Leading financial journalist Bruce Whitfield recently wrote a cover story where he picked the five worst CEO jobs in South Africa. While there were a number of obvious candidates (Telkom, Lonmin and SAA), the less obvious selection was that of “The South African Entrepreneur”. Bruce argued that local entrepreneurs find the deck stacked against them from a regulatory perspective and an entrepreneur-unfriendly operating environment.
Here is the view of one reader who mailed in:
I picked up a copy of your latest edition as I boarded a flight to New York, and I was rather disappointed by your inclusion of The Local Entrepreneur in the list of the five worst CEO jobs. As an entrepreneur myself and someone who works with a range of clients – from the leadership teams of NYSE-listed companies, pre-IPO companies, and startup founders and their teams, I will concur that being an entrepreneur can be hard work however, I’d like to counter your assertion.
Entrepreneurship, and the pursuit of a dream, is the focus of economies all over the world. As a generator of business activity, it has been shown that the revenue and growth created by a small business has a much greater effect on local economies and communities (reinvestment, support of other small businesses, etc.) than similar growth of a corporation. Generally, we see entrepreneurs exhibiting far greater passion than corporate employees, an incredible commitment to overcoming whatever barrier or challenge they may encounter, and consequently an ability to move things faster than most companies can. If we want more jobs, sustained economic growth, and a broader base of people who activity participate in the economy, then we need more people taking risks as entrepreneurs – not fewer.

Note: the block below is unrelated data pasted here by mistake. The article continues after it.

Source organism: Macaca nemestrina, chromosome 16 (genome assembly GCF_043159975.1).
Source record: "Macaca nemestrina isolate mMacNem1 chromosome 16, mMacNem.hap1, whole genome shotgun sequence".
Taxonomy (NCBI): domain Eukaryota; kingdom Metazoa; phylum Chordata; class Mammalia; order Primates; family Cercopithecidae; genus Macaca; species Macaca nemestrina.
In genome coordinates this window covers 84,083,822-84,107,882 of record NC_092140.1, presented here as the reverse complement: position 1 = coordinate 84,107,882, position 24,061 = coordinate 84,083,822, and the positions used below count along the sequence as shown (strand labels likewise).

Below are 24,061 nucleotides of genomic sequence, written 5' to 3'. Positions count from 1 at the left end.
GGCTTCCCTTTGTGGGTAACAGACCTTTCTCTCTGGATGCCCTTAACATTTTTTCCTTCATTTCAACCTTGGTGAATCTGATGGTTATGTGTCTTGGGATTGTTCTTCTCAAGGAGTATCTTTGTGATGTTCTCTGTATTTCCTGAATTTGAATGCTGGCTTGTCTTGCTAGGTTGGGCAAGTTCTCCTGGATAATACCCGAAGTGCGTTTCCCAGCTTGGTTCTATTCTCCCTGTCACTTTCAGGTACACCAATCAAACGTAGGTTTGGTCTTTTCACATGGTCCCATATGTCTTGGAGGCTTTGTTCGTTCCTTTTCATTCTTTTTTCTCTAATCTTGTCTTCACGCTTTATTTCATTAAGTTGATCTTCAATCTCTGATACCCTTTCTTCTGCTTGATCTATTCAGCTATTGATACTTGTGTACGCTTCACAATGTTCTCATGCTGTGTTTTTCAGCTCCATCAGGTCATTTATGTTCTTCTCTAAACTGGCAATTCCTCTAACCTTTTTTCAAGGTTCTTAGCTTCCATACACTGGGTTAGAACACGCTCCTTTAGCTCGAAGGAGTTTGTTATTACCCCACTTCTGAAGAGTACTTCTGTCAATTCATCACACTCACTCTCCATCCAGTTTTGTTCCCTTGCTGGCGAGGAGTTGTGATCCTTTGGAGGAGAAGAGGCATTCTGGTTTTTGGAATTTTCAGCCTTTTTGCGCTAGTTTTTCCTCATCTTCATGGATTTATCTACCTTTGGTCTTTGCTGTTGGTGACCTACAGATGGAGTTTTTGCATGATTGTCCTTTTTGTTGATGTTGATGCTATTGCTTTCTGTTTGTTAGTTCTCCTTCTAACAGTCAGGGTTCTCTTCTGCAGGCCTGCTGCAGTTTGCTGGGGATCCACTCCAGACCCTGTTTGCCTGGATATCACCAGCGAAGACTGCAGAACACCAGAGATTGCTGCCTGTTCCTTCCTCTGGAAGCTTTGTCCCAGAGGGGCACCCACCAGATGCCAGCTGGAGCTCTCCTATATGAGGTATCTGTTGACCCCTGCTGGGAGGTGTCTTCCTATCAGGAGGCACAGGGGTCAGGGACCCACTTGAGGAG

By striking down entrepreneurship as a profession – precisely because it is harder than “simply drawing a monthly pay cheque” or the fact that capital may be harder to come by – reinforces the message that “you need to get a good job” instead of create your own job and build your own future. I’m not denying that the admin isn’t troublesome – but I’d equate that with the internal corporate processes, bureaucracies, and politics that equally burden almost all corporations I have ever seen and worked in.
If indeed the evaluation of success is purely financial and “substantial personal wealth” is the end game, then you’re right – not everyone is going to make millions in their own business. However, if we consider that personal and professional fulfillment is about more than (lots of) money, I believe we can instead contribute to creating a generation of bold people who look forward to exploring their passion, taking a risk, and starting a business – instead of waiting for a job to be delivered to them. I don’t think the latter approach has or will always work – and we need to put our energies into figuring out how to encourage people to own their own futures, and not discourage people from starting to realize their full potential.